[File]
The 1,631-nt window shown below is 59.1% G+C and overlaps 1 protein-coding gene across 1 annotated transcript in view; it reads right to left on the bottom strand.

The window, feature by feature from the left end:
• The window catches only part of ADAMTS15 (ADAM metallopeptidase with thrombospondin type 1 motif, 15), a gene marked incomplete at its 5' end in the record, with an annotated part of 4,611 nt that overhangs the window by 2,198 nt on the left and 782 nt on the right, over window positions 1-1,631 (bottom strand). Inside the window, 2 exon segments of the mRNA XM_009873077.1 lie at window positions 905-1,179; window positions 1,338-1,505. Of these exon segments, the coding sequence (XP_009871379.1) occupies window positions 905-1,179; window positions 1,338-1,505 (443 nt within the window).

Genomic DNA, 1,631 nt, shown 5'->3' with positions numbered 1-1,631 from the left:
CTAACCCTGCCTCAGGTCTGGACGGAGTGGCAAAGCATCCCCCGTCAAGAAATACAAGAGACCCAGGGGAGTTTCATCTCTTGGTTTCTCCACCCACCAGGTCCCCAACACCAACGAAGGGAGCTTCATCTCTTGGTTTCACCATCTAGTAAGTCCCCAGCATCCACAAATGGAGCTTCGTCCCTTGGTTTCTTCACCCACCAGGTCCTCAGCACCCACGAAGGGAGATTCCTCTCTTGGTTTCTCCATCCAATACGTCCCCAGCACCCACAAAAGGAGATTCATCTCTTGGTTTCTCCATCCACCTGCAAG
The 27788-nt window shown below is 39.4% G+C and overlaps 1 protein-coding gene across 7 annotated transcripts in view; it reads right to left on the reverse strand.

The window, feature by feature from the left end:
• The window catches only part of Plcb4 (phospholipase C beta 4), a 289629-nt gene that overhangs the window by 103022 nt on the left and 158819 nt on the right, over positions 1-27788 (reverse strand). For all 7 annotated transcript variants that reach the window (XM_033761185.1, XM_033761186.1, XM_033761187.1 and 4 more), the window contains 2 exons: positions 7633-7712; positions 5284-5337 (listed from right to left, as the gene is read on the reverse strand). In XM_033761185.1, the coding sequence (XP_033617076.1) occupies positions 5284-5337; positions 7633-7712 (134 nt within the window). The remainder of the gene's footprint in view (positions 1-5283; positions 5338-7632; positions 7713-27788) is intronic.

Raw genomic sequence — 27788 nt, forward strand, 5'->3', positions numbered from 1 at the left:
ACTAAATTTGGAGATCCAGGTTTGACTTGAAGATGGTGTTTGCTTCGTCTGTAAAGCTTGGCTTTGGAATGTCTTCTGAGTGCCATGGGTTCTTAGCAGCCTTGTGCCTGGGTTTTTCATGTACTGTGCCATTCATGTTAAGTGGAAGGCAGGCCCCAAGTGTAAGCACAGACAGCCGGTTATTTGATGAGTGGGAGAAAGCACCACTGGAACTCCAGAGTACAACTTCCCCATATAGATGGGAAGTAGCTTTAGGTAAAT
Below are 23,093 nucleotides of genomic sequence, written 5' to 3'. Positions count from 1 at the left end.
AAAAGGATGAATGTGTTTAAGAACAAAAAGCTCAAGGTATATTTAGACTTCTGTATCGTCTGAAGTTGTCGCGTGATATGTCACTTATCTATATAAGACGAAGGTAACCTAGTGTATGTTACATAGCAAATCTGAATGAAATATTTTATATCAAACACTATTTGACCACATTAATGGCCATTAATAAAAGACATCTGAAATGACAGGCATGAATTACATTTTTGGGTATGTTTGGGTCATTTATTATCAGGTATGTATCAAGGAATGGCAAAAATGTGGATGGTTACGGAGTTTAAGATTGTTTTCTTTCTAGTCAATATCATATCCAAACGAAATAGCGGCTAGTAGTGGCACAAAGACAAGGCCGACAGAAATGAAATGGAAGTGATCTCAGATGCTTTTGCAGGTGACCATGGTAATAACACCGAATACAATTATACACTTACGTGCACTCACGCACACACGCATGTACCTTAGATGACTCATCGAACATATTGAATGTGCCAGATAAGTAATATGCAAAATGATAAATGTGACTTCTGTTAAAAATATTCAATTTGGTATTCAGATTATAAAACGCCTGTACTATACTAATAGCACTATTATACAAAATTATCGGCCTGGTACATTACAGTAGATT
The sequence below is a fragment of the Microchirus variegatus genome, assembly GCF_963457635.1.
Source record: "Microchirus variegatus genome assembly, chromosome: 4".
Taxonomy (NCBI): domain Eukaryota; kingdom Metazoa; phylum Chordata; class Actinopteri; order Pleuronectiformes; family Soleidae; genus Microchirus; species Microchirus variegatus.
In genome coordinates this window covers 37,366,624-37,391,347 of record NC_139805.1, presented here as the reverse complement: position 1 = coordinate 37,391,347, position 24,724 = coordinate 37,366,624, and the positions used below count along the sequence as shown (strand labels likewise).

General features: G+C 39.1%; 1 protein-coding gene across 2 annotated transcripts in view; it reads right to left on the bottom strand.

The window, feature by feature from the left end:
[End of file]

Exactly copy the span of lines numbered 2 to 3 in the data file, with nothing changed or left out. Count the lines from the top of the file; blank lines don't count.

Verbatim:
The window, feature by feature from the left end:
• The window catches only part of ADAMTS15 (ADAM metallopeptidase with thrombospondin type 1 motif, 15), a gene marked incomplete at its 5' end in the record, with an annotated part of 4,611 nt that overhangs the window by 2,198 nt on the left and 782 nt on the right, over window positions 1-1,631 (bottom strand). Inside the window, 2 exon segments of the mRNA XM_009873077.1 lie at window positions 905-1,179; window positions 1,338-1,505. Of these exon segments, the coding sequence (XP_009871379.1) occupies window positions 905-1,179; window positions 1,338-1,505 (443 nt within the window).